Haiti braces for Matthew

Jamaica Gleaner - - SOMETHING EXTRA -

PORT-AU-PRINCE, Haiti (AP): EAVY RAINS from the outer bands of Hur­ri­cane Matthew drenched Jamaica and Haiti on Mon­day, flood­ing streets and send­ing many peo­ple to emer­gency shel­ters as the Cat­e­gory Four storm ap­proached the two coun­tries. Two deaths were re­ported in Haiti, bring­ing the to­tal for the storm to at least four.

Matthew had sus­tained winds of 140mph (220kph) as it moved north, up from 130mph (210kph) ear­lier in the day. The cen­tre was ex­pected to pass just east of Jamaica and near or over the south­west­ern tip of Haiti early to­day be­fore head­ing to eastern Cuba, the US Na­tional Hur­ri­cane Cen­ter in Mi­ami said.

“We are look­ing at a dan­ger­ous hur­ri­cane that is head­ing into the vicin­ity of western Haiti and eastern Cuba,” said Richard Pasch, a se­nior hur­ri­cane spe­cial­ist with the cen­tre.

“Peo­ple who are im­pacted by things like flood­ing and mud­slides hope­fully would get out and re­lo­cate, be­cause that’s where we have seen loss of life in the past.”

In Haiti, au­thor­i­ties went door to door in the south coast cities of Les Cayes and Jeremie to make sure peo­ple were aware of the storm. At least 1,200 peo­ple were evac­u­ated to shel­ters in churches and schools.


“We are con­tin­u­ing to mo­bilise teams in the south to move peo­ple away from dan­ger­ous ar­eas,” said Marie Alta Jean-Bap­tiste, head of Haiti’s civil pro­tec­tion agency.

In Port-au-Prince, schools were shut­tered and res­i­dents lined up at gas sta­tions and cleared out the shelves at su­per­mar­kets as a light rain fell in the cap­i­tal. Some wor­ried the city of roughly a mil­lion peo­ple would not fare well. “We are not pre­pared,” un­em­ployed ma­son Fritz Achelus said as he watched wa­ter pool on a down­town street.

At least two fish­er­men died in rough wa­ter churned up by the storm, JeanBap­tiste said. A boat car­ry­ing one of the men cap­sized early Mon­day off the tiny south­west­ern fish­ing town of Saint A woman pro­tects her­self from the rain with a piece of plas­tic prior to the ar­rival of Hur­ri­cane Matthew in Tabarre, Haiti, yes­ter­day. The cen­tre of Hur­ri­cane Matthew is ex­pected to pass near or over south­west­ern Haiti to­day, but the area was al­ready ex­pe­ri­enc­ing rain from the outer bands of the storm. A woman ar­rives with her fan in tow to the univer­sity in Guan­tanamo, Cuba, yes­ter­day, where per­sons were seek­ing shel­ter ahead of Hur­ri­cane Matthew. A hur­ri­cane warn­ing was in ef­fect for Haiti and the Cuban prov­inces of Guan­tanamo, San­ti­ago de Cuba, Hol­guin, Granma and Las Tu­nas, as well as the south­east­ern Ba­hamas.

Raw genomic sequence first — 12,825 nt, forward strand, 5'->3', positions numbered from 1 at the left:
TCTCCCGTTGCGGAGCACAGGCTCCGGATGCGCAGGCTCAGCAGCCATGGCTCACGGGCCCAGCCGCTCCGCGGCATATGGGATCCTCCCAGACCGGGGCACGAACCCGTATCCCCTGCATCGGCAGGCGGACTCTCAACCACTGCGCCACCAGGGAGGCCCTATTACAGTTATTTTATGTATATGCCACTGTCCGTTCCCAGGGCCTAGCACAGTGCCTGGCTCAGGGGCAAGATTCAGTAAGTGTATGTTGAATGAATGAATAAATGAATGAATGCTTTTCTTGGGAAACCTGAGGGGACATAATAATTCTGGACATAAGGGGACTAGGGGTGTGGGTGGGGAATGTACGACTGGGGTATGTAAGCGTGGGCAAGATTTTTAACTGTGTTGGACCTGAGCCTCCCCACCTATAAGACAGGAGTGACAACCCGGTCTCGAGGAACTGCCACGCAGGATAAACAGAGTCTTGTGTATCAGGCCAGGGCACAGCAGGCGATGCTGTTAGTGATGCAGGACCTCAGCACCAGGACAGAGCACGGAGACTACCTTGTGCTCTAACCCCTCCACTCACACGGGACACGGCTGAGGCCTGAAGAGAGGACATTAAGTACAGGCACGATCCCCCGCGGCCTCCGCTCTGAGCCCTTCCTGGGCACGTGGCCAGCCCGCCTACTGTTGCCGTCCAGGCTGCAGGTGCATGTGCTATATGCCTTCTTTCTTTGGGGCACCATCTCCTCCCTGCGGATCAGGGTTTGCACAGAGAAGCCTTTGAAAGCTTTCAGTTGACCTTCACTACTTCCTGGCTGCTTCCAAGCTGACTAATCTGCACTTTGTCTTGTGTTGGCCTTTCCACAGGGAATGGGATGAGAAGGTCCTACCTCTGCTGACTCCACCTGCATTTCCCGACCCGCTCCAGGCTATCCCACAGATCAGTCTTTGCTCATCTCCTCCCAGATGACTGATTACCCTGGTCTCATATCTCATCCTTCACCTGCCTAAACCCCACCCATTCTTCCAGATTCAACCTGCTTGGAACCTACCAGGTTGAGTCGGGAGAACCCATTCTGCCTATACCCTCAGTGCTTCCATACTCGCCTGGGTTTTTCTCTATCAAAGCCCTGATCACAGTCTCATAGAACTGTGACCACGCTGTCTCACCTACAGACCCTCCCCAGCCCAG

Jean du Sud as he was try­ing to bring his wooden sk­iff to shore. The body of the other was re­cov­ered a short time later off the nearby town of Aquin af­ter he ap­par­ently drowned.

Their deaths brought the to­tal for the storm to at least four. One man died Fri­day in Colom­bia and a 16year-old in St Vin­cent and the Gre­nadines on Septem­ber 28 when the sys­tem passed through the eastern Caribbean.

Fore­cast­ers said the storm was ex­pected to dump as much as 40 inches (100 cen­time­tres) of rain on some iso­lated ar­eas of Haiti, rais­ing fears of deadly mud­slides and floods in the heav­ily de­for­ested coun­try where many fam­i­lies live in flimsy houses with cor­ru­gated metal roofs.

Matthew is one of the most pow­er­ful At­lantic hur­ri­canes in re­cent his­tory and briefly reached the top clas­si­fi­ca­tion, Cat­e­gory Five, be­com­ing the strong­est hur­ri­cane in the re­gion since Felix in 2007. The hur­ri­cane cen­tre said the storm ap­peared to be on track to pass east of Florida through the Ba­hamas, but it was too soon to pre­dict with cer­tainty whether it would threaten any spot on the US East Coast.

“Al­though our track is to the east of Florida, in­ter­ests there should re­main vig­i­lant and we can’t rule out the pos­si­bil­ity of im­pacts,” Pasch said.

As of 2 p.m. EDT (1800 GMT), the storm was cen­tred about 250 miles (400 kilo­me­tres) south­west of Haiti’s cap­i­tal of Port-au-Prince and 195 miles (315 kilo­me­tres) south­east of Kingston. It was mov­ing north at 6mph (9kph).

A hur­ri­cane warn­ing was posted for the south­east­ern Ba­hamas, where the storm was ex­pected to move along the eastern length of the is­land chain start­ing early Wed­nes­day. A hur­ri­cane watch was in ef­fect for eastern Cuba, where the gov­ern­ment de­clared a hur­ri­cane alert for six eastern prov­inces and re­moved traf­fic lights from poles in the city of San­ti­ago to keep them from fall­ing be­cause of heavy wind.

Af­ter pass­ing Jamaica and Haiti, Matthew’s cen­tre was ex­pected to pass about 50 miles (80 kilo­me­tres) east of the US Navy base at Guan­tanamo Bay, Cuba, where au­thor­i­ties evac­u­ated about 700 spouses and chil­dren of ser­vice mem­bers on mil­i­tary trans­port planes to Florida.

The US in­stal­la­tion has a pop­u­la­tion of about 5,500, in­clud­ing 61 men held at the de­ten­tion cen­tre for ter­ror­ism sus­pects. Navy Cap­tain David Culpep­per, the base com­man­der, said emer­gency shel­ters had been set up and au­thor­i­ties were brac­ing for 80mph winds along with storm surge and heavy rain that could threaten some low-ly­ing ar­eas, in­clud­ing around the power plant and wa­ter de­sali­na­tion fa­cil­ity.

“We have no choice but to pre­pare our­selves to take a frontal as­sault if you will,” Culpep­per said.



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